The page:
You know that really warm feeling you get about yourself when you do something nice for someone else? What about that feeling of gluttony and selfishness you get when you’re in a foreign country sipping your 5th cocktail of the night, served by someone who earns less in a month than what you’re likely to spend before you go to bed?
Well, you can maximise the former and minimise (though not entirely eradicate) the latter. Try a spot of Voluntourim.
Lately I’ve been asked by several people about things they can do while traveling for an extended surprise. Much to my surprise, some people they will get bored or sick of traveling and want to have something to fall back on.
While I can’t imagine ever getting bored with traveling non-stop I do understand the desire to change it up while out on the road.
Why not look at volunteering? There are opportunities all over the world and you can easily manage to help for a while during your travels.
One problem with searching for volunteer opportunities from abroad is that “volunteerism” has become quite popular and many people are exploiting volunteer’s desires to help by charging high prices for volunteer trips. Some of them might be legitimate, but I don’t understand paying a couple of thousand dollars to go somewhere for a week and work hard.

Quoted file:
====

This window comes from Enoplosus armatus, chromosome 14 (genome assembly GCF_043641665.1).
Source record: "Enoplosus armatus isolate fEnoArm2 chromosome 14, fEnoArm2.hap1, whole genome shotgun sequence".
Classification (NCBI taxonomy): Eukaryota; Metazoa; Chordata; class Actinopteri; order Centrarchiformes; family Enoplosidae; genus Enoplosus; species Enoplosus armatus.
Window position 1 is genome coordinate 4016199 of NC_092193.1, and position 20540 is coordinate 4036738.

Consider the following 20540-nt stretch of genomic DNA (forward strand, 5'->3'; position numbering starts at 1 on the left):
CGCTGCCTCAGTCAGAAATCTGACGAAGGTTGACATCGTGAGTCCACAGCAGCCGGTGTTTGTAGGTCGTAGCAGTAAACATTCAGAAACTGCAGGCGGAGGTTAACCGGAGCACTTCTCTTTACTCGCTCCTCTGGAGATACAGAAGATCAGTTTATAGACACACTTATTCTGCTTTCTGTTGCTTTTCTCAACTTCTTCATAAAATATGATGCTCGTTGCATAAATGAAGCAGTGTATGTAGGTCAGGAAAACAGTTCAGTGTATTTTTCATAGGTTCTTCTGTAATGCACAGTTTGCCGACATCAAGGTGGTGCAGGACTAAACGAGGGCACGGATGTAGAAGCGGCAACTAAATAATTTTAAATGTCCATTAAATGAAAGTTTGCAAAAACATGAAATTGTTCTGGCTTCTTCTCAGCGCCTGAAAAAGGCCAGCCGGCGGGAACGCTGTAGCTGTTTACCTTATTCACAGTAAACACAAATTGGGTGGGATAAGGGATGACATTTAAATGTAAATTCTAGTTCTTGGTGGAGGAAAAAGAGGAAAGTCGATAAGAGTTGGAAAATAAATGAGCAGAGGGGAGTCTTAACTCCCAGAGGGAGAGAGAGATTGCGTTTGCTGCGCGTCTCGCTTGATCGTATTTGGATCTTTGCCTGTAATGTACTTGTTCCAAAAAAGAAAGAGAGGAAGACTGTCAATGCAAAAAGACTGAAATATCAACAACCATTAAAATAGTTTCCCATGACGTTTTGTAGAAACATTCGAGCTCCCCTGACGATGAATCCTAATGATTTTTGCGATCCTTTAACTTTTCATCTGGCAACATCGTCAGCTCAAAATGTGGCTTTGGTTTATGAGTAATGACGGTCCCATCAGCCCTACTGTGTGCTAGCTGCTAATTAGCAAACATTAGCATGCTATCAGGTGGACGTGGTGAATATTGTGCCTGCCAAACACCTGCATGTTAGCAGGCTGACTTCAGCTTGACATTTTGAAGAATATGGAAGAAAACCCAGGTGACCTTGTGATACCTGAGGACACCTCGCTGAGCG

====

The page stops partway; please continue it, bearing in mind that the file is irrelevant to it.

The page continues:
Luckily, Serve Your World has built a good list of free volunteer opportunities. But keep in mind that your costs are typically not covered so you’ll have to pay for your airfare and travel arrangements but often the organization has some sort of housing for you and sometimes provides meals as well. You might also want to check out Volunteerism.
Looking to make a little more of a dent in the world? Why not check out the Peace Corps? You’ll have to be more dedicated, as the minimum commitment is 2 years.
Becoming quite popular recently is WWOOF’ing. And it’s not just fun to say either. WWOOF stands for WorldWide Opportunities on Organic Farms. When volunteering on a WWOOF farm you’ll work and live on an organic farm, helping do any number of tasks and receive free meals and a place to stay. There are an abundance of farms in the organization so you should definitely check out the website to see all of the opportunities to help sustainable agriculture. Note: some of the organizations charge a small fee to gain access to the website and this fee goes to supporting the network.
These aren’t the only opportunities around, but three of the more popular options. If you are interested in learning more please check out the appropriate links above. It’d also be worth your time to look into various NGO’s (non governmental organizations) in the area you’ll be in.
Have you volunteered abroad or are you looking into it? We’d appreciate hearing about it in the comments below!